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### Course: Digital SAT Math>Unit 8

Lesson 13: Polynomial and other nonlinear graphs: medium

# Polynomial factors and graphs — Harder example

Watch Sal work through a harder Polynomial factors and graphs problem.

## Want to join the conversation?

• find a harder example. This is way too easy when all you have to do is count the x intercepts and how many times the graph touches the xaxis
• the exercises are then going to be much more difficult
• Just look at the exponents if the exponents are even the graph lines go to the same direction
Since the graph has both arrows down the exponent SHOULD be EVEN
• what is the difference between distinct zero and double zero?Why would the graph bounce back?What is the official definition of double zero?Thanks.
• A double zero results from a function having a repeated root, for example: roots derived from factors of the form (x-a)^2. We already know that roots occur where the graph touches/cuts the x axis, so if a factor is of some squared form then the corresponding y values of the function would be positive. At the point of the root, the graph doesn't cross the x axis (because a quadratic function governs that portion of the graph) but instead bounces back from the x axis. Get it?
• Can’t i just apply the rule that if x power’s even then both negative and positive curves goes in the same direction and if it is negatives then doesn’t
• What's the difference between distinct and double zeros?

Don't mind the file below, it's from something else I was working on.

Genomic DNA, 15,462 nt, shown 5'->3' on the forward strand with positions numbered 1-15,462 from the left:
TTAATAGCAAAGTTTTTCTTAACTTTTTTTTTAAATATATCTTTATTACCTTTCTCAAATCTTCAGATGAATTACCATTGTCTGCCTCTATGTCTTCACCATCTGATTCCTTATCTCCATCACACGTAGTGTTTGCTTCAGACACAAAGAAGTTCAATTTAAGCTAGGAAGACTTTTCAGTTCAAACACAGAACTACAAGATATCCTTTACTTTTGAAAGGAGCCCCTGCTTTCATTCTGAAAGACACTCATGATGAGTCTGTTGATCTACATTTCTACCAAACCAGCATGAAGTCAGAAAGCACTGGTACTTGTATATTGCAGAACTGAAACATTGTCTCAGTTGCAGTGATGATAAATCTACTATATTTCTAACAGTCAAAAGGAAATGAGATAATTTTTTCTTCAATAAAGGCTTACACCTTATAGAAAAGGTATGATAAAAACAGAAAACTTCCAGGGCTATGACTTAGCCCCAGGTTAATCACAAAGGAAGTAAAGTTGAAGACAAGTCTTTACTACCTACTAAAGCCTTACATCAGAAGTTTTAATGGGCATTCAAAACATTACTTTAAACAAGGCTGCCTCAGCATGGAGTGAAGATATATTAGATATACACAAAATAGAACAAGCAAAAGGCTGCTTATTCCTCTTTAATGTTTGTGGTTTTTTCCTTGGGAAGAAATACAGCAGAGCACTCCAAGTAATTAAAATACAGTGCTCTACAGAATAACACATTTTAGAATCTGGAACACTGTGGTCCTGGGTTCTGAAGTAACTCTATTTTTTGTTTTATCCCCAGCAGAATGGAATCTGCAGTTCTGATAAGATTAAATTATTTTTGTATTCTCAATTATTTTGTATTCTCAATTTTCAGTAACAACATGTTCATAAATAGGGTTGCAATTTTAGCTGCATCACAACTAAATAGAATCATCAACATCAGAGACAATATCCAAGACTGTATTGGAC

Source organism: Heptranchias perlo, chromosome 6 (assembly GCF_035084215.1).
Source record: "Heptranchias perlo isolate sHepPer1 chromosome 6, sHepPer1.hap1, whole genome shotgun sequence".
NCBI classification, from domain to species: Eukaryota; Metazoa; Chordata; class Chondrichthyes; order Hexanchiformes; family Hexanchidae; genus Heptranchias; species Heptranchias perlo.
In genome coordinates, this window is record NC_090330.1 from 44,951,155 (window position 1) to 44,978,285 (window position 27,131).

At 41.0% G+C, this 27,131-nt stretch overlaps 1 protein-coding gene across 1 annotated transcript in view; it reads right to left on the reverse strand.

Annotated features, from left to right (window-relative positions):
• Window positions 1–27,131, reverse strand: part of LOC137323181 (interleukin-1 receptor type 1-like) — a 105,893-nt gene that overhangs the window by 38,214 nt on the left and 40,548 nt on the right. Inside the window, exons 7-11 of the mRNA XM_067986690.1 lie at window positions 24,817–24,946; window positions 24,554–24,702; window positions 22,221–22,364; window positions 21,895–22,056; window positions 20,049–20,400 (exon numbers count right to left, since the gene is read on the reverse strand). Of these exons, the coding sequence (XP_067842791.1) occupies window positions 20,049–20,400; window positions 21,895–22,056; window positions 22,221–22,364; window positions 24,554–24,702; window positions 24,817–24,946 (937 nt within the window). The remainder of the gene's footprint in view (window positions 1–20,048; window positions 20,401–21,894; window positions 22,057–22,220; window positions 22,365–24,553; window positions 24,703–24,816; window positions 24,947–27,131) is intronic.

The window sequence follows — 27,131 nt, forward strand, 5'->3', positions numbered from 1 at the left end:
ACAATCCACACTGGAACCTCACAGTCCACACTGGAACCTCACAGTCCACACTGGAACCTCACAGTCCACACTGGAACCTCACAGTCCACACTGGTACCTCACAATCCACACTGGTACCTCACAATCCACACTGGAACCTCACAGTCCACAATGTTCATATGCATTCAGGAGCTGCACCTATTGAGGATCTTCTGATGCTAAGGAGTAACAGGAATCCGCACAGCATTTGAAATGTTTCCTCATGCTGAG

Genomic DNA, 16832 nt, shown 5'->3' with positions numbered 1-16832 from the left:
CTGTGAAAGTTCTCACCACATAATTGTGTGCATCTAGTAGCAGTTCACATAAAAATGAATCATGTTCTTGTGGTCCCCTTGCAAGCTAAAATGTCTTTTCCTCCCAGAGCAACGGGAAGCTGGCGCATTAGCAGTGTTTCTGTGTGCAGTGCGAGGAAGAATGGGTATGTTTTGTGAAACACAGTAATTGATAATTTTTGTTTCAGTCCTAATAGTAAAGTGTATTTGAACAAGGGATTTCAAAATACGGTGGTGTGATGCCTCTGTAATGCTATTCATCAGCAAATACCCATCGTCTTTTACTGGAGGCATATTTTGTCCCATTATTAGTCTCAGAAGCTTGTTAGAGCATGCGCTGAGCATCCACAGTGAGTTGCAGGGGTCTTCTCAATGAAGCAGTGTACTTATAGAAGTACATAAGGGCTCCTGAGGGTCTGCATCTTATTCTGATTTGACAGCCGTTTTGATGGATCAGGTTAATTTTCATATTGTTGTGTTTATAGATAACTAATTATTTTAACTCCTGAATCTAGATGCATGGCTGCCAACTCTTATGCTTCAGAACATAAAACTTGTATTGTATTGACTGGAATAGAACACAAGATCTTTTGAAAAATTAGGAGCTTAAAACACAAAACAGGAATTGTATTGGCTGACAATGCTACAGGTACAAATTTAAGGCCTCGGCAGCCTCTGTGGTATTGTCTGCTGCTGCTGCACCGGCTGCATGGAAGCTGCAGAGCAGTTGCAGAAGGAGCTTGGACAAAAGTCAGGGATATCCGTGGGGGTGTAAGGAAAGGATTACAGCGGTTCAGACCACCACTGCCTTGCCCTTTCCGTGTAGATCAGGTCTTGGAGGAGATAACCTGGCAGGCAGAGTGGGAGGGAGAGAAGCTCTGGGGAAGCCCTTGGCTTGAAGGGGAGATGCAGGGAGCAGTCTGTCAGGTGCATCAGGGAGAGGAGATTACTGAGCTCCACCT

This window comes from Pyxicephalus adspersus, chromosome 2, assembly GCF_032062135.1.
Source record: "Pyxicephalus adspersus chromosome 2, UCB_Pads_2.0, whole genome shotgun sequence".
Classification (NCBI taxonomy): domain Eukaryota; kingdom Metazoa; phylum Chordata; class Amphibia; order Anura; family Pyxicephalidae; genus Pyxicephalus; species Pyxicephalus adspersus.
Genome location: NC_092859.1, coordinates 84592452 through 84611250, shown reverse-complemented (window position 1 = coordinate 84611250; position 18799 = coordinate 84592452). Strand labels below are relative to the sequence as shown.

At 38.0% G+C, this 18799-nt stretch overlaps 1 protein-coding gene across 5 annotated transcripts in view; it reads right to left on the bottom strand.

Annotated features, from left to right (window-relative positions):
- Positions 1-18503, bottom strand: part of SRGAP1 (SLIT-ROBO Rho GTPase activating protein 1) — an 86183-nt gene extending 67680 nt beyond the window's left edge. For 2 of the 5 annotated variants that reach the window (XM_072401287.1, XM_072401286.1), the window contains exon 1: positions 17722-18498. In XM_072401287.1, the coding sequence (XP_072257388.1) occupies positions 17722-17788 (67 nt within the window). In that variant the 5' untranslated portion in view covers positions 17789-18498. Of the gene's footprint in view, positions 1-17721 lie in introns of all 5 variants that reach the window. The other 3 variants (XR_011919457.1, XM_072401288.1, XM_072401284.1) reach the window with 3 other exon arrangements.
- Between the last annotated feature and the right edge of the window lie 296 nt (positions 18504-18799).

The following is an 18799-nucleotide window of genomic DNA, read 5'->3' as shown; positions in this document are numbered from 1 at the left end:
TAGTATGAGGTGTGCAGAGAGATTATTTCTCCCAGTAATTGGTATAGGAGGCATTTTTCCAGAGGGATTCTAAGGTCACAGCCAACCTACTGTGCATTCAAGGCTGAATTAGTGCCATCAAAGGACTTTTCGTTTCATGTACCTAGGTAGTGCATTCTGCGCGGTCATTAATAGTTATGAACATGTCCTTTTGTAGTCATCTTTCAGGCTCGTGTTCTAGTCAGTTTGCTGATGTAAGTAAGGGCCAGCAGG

• When the graph bounces like on the last choice, both those zeros are actually double zeros. When you solve for x values when y=0, you will have two identical answers for every time the graph bounces back.
• one can also use the odd and even aspect right? Like X raised to 1 which is odd hence shud face diff directions and X raised to 2 which is even facing same direction downwards.
• I don't get why A does not work. Something about end behavior.
• You can explain why A doesn't work 2 ways. You could talk about end behavior: You should know that the end behaviour of polynomials is determined by if their degree is an odd or even power: if odd, then the ends go in opposite directions and if even, the ends goin the same direction. Here, our ends are going in the same direction so we need to pick something with an even degree. Adding up all the x's you see, for A) we get a degree of 3 and for B) we get 4. This allows us to rule out A).
Another way you can approach this is by thinking about multiplicity of roots, or how often the root is repeated (or when the polynomial is shown in root form like here, what the exponent on each root is). Roots with multiplicity 1 have the graph passing through them, roots with even multiplicity have the graph touch the root and "bounce" backwards, and roots with odd multiplicity greater than 1 have the graph do a little "squiggle", where it becomes horizontal at the root but then eventually crosses it. Here, at x=0 the graph goes down to 0 but then bounces back, so we need an even multiplicity for that root, which A) does not have and B) does have.